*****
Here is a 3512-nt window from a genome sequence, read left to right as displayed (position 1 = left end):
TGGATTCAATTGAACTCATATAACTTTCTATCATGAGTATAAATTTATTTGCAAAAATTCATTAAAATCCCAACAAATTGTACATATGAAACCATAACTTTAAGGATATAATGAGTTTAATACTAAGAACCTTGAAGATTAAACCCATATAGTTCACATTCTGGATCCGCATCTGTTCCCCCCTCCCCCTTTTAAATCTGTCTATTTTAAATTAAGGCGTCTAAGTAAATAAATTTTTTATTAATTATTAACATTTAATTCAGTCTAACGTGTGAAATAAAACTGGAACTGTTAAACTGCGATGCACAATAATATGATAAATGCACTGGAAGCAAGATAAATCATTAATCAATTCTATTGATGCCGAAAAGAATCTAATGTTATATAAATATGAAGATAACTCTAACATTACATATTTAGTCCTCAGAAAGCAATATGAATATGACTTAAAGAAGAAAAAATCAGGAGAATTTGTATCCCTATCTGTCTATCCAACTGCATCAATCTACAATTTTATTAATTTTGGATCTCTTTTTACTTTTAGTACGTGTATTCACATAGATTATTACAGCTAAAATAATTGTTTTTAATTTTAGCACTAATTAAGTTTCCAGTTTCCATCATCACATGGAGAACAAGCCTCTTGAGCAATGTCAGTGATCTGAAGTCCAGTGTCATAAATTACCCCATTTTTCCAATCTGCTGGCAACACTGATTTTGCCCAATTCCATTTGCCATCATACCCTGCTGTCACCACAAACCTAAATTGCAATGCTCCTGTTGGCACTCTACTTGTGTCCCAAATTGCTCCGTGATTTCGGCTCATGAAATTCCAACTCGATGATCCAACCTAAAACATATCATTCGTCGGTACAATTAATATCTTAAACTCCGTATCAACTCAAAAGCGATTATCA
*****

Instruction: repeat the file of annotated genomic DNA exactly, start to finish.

Here is a 3512-nt window from a genome sequence, read left to right as displayed (position 1 = left end):
TGGATTCAATTGAACTCATATAACTTTCTATCATGAGTATAAATTTATTTGCAAAAATTCATTAAAATCCCAACAAATTGTACATATGAAACCATAACTTTAAGGATATAATGAGTTTAATACTAAGAACCTTGAAGATTAAACCCATATAGTTCACATTCTGGATCCGCATCTGTTCCCCCCTCCCCCTTTTAAATCTGTCTATTTTAAATTAAGGCGTCTAAGTAAATAAATTTTTTATTAATTATTAACATTTAATTCAGTCTAACGTGTGAAATAAAACTGGAACTGTTAAACTGCGATGCACAATAATATGATAAATGCACTGGAAGCAAGATAAATCATTAATCAATTCTATTGATGCCGAAAAGAATCTAATGTTATATAAATATGAAGATAACTCTAACATTACATATTTAGTCCTCAGAAAGCAATATGAATATGACTTAAAGAAGAAAAAATCAGGAGAATTTGTATCCCTATCTGTCTATCCAACTGCATCAATCTACAATTTTATTAATTTTGGATCTCTTTTTACTTTTAGTACGTGTATTCACATAGATTATTACAGCTAAAATAATTGTTTTTAATTTTAGCACTAATTAAGTTTCCAGTTTCCATCATCACATGGAGAACAAGCCTCTTGAGCAATGTCAGTGATCTGAAGTCCAGTGTCATAAATTACCCCATTTTTCCAATCTGCTGGCAACACTGATTTTGCCCAATTCCATTTGCCATCATACCCTGCTGTCACCACAAACCTAAATTGCAATGCTCCTGTTGGCACTCTACTTGTGTCCCAAATTGCTCCGTGATTTCGGCTCATGAAATTCCAACTCGATGATCCAACCTAAAACATATCATTCGTCGGTACAATTAATATCTTAAACTCCGTATCAACTCAAAAGCGATTATCA